Mental health in the NBA is having its moment.
That wasn’t the case a half decade ago with Royce White.
The Rockets drafted White No. 16 in 2012, knowing he had an anxiety disorder. Despite advocating for protocols to handle his issues, White and Houston never got on the same page. He said the NBA preferred the easier route of not having to deal with him. He quickly fell out of the league, though he had a short stint with the Kings in 2014.
I empathize with White. We’ve made good strides societally with mental health, but probably too late for his NBA career.
We can still give him his just due for trailblazing this movement, though.
As far as accusing others of staying silent in the midst of White’s struggles, I’m not sure that’s fair. Everyone should be entitled to reveal these types of personal issues publicly as they see fit. DeRozan and Love might not have been ready then. (Oubre wasn’t yet in the league.)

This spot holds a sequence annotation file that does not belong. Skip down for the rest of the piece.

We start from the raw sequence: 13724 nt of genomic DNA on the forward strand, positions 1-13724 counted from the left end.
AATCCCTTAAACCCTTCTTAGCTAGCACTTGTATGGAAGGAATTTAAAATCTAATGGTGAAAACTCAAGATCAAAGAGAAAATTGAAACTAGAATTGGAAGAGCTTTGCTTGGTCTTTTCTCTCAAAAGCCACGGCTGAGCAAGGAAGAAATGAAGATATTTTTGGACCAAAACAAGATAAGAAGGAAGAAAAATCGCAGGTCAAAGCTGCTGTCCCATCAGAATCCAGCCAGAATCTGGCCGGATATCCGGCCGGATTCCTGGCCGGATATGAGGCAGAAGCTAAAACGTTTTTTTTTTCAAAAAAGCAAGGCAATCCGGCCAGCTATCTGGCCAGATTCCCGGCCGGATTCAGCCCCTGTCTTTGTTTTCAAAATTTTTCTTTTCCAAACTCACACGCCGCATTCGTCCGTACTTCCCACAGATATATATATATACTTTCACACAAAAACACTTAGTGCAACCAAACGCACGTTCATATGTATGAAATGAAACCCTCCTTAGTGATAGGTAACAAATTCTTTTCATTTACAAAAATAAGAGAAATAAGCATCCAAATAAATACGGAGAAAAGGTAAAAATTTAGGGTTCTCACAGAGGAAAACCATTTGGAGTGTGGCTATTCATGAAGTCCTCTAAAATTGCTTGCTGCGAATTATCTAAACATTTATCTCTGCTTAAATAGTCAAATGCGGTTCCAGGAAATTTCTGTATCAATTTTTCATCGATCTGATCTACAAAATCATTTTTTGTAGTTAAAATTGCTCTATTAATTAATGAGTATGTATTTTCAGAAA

In many ways, DeRozan was the perfect player to ignite this movement. His mentality was never previously questioned, so nobody is used this as an excuse to corroborate preconceived notions about him. And DeRozan is a very good player who’s clearly managing his issues well enough to still thrive on the court.
That’s a key differentiation from White. The All-Star gets more credit than the player who can’t even get on the court. That’s not necessarily fair, but that’s how it is.
Perhaps White would’ve become a successful NBA player if he received the same level of support DeRozan, Love and Oubre are getting now. It’s a shame we won’t know. But it’s also good we’re making progress in handling these issues.